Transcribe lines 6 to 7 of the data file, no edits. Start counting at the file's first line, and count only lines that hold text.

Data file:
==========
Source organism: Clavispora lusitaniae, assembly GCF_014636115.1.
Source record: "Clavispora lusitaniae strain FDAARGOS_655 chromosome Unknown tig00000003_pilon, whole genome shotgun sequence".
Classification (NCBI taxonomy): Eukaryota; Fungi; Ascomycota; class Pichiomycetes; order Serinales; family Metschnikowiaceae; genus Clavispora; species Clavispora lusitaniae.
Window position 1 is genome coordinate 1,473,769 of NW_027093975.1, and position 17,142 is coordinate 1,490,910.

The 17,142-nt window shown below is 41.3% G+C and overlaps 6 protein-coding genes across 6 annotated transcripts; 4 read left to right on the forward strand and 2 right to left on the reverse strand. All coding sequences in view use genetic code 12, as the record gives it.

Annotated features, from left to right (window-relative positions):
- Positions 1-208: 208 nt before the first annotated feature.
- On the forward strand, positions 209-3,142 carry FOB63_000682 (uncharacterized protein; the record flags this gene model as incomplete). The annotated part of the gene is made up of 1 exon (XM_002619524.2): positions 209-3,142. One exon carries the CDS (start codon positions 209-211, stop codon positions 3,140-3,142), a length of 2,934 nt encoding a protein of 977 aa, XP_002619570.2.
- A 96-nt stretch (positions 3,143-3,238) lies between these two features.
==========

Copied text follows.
Annotated features, from left to right (window-relative positions):
- Positions 1-208: 208 nt before the first annotated feature.